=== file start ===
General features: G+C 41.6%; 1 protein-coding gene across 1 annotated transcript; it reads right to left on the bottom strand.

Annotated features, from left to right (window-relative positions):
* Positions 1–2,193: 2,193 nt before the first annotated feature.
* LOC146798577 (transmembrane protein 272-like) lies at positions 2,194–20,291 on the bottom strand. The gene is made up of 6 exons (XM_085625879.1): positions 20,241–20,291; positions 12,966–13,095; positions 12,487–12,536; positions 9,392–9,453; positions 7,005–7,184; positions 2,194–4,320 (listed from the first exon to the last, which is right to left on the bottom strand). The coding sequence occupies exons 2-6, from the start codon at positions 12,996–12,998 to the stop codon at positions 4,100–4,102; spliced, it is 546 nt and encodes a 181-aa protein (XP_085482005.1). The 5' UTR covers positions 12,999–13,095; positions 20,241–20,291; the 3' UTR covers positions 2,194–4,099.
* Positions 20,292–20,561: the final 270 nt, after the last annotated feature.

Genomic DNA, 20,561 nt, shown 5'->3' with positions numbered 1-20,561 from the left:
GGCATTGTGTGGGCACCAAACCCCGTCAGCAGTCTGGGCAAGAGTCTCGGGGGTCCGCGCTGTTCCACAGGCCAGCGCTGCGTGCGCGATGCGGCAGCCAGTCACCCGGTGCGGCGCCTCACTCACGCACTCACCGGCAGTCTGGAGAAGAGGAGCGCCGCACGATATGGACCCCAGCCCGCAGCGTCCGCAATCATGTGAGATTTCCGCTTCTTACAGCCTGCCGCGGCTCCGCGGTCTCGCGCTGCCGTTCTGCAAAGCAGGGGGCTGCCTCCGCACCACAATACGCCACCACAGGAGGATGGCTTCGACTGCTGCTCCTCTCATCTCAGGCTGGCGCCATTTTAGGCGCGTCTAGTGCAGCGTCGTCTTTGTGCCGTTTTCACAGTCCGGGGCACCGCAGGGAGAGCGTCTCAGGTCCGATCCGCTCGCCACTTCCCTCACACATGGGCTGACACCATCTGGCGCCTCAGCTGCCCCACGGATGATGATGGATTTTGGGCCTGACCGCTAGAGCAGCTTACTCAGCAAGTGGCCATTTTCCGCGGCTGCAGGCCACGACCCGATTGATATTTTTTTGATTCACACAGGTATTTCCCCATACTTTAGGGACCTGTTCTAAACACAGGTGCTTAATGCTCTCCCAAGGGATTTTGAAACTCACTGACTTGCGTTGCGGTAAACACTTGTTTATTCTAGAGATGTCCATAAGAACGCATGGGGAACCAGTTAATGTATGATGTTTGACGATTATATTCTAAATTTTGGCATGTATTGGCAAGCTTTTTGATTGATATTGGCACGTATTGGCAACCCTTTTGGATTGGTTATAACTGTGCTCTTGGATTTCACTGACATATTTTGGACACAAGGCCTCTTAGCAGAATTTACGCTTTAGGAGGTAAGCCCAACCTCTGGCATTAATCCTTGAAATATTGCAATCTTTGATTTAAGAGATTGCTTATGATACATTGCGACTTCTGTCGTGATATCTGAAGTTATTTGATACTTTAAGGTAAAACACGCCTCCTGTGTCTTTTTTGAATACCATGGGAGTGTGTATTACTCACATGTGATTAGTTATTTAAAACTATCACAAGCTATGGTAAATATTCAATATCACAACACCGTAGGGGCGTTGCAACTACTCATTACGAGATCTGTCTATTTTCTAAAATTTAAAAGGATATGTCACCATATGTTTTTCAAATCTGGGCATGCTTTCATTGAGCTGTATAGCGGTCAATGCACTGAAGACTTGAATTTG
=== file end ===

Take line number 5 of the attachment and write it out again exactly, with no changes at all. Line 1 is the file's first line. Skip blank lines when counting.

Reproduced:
* Positions 20,292–20,561: the final 270 nt, after the last annotated feature.